Chapter 9: A Philosopher Asks Buddha
So there are two types of ignorance: ordinary ignorance is when a man is ignorant but is not aware that he is ignorant. When a philosopher becomes aware that he is ignorant - this is the second type of ignorance, very deep: he has come to realize that he is ignorant, he is fully aware that he is ignorant - when ignorance is aware of itself, that becomes the first step of wisdom.
So the first thing to understand:
A philosopher came to Buddha one day, and asked.
There were many philosophers in Buddha’s time. Really, there has never been such a flowering of intellect as happened at that time - not only in India, all over the world. Buddha was there; Mahavira was there; Prabuddha Katyayan, a great logician; Ajit Keshakambal, a great philosopher; Makkhali Goshal, a rare intellect; Sanjay Vilethiputta and many others were there in Bihar. Now their names are not well known because they never created any following. Exactly at the same time in Greece there was Socrates, Plato, Aristotle - the three who created the whole Western mind. Exactly at the same time in China there was Confucius, Lao Tzu, Chuang Tzu, Mencius. It seems at that peak, all over the world, mind was at its Everest.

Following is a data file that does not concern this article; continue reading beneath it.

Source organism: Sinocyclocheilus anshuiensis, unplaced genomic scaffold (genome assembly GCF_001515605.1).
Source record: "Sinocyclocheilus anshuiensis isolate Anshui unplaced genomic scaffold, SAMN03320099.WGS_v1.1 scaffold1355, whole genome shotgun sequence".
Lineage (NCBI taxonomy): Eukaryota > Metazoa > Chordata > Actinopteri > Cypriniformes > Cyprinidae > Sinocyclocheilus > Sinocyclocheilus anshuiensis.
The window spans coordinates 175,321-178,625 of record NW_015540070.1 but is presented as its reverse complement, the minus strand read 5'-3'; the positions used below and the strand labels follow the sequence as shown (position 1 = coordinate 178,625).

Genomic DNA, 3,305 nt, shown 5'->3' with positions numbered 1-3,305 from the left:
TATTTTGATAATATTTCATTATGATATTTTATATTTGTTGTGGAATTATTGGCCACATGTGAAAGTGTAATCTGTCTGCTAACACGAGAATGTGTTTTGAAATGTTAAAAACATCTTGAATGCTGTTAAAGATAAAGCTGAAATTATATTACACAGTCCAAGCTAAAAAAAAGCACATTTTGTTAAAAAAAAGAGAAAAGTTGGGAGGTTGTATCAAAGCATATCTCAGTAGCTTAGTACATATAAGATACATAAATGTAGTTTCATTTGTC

There are only three cultures: one is Chinese, another is Indian, and the other is Greek. Only three cultures exist, all the others are just byproducts. The whole West originated with the Greek mind in Athens. The whole Chinese civilization, a totally different type of civilization, arose out of Confucius’ and Lao Tzu’s confrontation, and all that is beautiful in India came out of Buddha, Mahavira. And all these people existed at a single moment of history.
Historians say that history moves like a wheel: there are moments when intelligence is at its peak, there are moments when intelligence goes down. These were the times when intelligence was at its peak. Many were the philosophers, particularly in India; the whole country was philosophic. People moved from this corner to that corner seeking for truth - millions of seekers!
Only when there are millions of seekers, then a few can become enlightened, because it is a pyramid-like thing. A pyramid is very broad at the base, and then, by and by, comes the peak. A Buddha exists only when at the broad base millions of people are seeking truth; otherwise he cannot exist. There is no possibility, he cannot stand. Where will he stand? He needs millions, millions of seekers; they become the base.